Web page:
Oil rose above $75 a barrel on Tuesday to its highest since November 2014 before paring some gains, supported by OPEC-led production cuts, strong demand and the prospect of a US pullout from the Iran nuclear deal.
British consumers are bracing themselves for an expensive and uncertain post-Brexit future, with four out of five fearing price rises on household essentials such as food, drink and clothing, a survey has revealed.
Oil Minister Bijan Namdar Zanganeh said that he was confident the OPEC and non-OPEC members would remain committed to the output cut deal agreed in November, noting that oil prices would rise further as a result.
Iran’s Oil Minister Bijan Namdar Zanganeh said he expects the price of oil to remain within the margin of $50 to $55 per barrel following a recent deal between OPEC and non-OPEC producers to curtail output.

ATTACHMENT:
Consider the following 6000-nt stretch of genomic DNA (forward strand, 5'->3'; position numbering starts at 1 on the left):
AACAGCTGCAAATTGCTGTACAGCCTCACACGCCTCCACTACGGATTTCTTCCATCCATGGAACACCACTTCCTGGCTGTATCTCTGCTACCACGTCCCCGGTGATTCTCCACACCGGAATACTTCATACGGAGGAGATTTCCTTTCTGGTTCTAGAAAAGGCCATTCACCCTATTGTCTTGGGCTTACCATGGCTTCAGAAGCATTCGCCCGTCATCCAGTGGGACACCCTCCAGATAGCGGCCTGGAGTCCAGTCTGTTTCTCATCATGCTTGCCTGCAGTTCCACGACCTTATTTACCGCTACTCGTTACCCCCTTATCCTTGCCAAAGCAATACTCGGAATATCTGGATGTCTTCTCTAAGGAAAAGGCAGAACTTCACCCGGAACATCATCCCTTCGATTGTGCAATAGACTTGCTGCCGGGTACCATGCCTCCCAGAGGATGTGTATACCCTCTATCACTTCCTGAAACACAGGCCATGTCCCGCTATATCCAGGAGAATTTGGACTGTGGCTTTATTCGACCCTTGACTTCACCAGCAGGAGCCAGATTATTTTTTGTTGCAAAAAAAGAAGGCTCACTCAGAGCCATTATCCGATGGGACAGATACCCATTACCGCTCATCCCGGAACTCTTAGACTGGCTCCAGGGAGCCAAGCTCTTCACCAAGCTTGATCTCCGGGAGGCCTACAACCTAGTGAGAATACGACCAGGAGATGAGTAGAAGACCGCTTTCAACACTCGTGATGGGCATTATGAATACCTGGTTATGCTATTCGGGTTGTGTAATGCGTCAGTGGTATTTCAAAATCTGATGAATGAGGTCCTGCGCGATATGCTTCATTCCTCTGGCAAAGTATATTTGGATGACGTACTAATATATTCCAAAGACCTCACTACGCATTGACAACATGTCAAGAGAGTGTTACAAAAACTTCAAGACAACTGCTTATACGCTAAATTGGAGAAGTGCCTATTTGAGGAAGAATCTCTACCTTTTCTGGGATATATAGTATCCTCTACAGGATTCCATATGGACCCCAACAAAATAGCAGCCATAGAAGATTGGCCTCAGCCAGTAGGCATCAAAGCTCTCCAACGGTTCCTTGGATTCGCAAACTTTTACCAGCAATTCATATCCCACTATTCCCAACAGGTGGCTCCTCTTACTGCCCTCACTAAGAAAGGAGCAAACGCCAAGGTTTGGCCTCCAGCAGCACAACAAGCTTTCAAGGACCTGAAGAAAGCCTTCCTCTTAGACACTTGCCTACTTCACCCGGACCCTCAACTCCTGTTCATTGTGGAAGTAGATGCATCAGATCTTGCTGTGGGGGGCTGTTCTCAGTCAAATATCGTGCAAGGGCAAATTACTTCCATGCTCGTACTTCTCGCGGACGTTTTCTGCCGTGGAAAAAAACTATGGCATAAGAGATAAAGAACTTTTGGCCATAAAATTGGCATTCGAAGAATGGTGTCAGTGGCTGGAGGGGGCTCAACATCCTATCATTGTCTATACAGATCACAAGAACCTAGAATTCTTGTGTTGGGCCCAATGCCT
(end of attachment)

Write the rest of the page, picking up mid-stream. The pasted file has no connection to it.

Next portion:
Oil prices eased on Tuesday on news that Iran and Libya have continued to increase production, overshadowing an OPEC agreement struck last week to freeze output levels in a bid to stem a two-year price rout.
Oil rose to its highest price since August, above $50 per barrel on Monday, supported by a planned production cut by exporter club OPEC, although analysts cautioned that the stubbornness of the existing supply overhang could temper a longer-lasting rally.
Oil prices surged over 4 percent, with Brent briefly touching $50 a barrel for the first time in two weeks, after a surprisingly huge drawdown in US crude stocks as Gulf Coast imports slumped to a record low.